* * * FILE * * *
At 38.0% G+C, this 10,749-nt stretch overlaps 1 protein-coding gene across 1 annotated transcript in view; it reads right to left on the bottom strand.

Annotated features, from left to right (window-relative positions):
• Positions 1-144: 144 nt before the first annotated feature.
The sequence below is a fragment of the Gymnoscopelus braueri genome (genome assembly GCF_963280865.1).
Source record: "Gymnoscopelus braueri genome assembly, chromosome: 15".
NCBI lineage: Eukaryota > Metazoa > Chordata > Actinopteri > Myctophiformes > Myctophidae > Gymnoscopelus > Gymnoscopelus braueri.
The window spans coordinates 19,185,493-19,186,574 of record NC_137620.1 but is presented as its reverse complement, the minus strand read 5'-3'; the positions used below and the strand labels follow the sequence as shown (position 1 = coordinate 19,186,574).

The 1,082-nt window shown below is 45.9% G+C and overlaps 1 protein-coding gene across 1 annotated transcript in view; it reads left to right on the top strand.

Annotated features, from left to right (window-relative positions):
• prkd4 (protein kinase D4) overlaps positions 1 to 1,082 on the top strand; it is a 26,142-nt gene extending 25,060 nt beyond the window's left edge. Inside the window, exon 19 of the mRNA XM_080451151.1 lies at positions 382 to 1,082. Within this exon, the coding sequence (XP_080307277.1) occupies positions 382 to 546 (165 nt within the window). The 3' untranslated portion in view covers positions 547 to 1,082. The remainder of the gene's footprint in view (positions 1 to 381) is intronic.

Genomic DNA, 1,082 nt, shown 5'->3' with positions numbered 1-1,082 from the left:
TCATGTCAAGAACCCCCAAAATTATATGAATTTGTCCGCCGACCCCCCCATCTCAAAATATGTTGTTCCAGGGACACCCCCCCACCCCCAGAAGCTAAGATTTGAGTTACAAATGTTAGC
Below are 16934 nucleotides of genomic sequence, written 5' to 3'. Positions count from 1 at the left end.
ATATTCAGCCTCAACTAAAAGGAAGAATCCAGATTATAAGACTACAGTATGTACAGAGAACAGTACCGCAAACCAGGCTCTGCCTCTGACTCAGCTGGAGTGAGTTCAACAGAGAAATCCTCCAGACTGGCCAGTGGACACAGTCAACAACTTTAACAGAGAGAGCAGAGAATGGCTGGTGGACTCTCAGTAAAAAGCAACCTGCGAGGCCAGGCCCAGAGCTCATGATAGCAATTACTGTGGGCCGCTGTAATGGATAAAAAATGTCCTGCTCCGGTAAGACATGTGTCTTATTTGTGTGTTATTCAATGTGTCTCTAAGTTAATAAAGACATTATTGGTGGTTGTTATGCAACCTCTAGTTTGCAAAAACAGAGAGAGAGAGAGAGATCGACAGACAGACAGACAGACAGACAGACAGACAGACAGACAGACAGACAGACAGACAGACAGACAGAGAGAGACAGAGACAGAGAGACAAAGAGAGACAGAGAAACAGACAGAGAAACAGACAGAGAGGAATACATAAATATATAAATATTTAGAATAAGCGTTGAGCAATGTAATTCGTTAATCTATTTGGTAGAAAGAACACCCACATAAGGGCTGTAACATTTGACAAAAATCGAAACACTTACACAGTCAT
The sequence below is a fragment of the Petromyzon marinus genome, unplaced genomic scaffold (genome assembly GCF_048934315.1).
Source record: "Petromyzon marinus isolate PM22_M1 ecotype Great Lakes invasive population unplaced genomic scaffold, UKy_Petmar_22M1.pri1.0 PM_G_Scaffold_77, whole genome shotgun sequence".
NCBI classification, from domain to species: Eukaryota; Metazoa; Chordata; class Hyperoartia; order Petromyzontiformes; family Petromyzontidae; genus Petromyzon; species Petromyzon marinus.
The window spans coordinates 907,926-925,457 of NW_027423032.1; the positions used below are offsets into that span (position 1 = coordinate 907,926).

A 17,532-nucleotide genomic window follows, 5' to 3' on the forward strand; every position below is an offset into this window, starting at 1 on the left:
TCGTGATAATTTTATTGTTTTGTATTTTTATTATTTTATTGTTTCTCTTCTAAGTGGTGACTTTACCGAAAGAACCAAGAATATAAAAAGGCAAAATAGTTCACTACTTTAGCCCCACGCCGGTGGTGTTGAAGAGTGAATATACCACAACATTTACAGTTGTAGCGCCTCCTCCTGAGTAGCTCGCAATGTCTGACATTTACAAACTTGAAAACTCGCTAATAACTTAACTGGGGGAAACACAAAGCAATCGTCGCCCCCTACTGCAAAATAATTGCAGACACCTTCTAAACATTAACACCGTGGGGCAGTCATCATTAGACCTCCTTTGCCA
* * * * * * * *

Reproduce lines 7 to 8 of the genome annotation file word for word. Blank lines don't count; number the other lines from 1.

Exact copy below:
The window spans coordinates 19,185,493-19,186,574 of record NC_137620.1 but is presented as its reverse complement, the minus strand read 5'-3'; the positions used below and the strand labels follow the sequence as shown (position 1 = coordinate 19,186,574).

The 1,082-nt window shown below is 45.9% G+C and overlaps 1 protein-coding gene across 1 annotated transcript in view; it reads left to right on the top strand.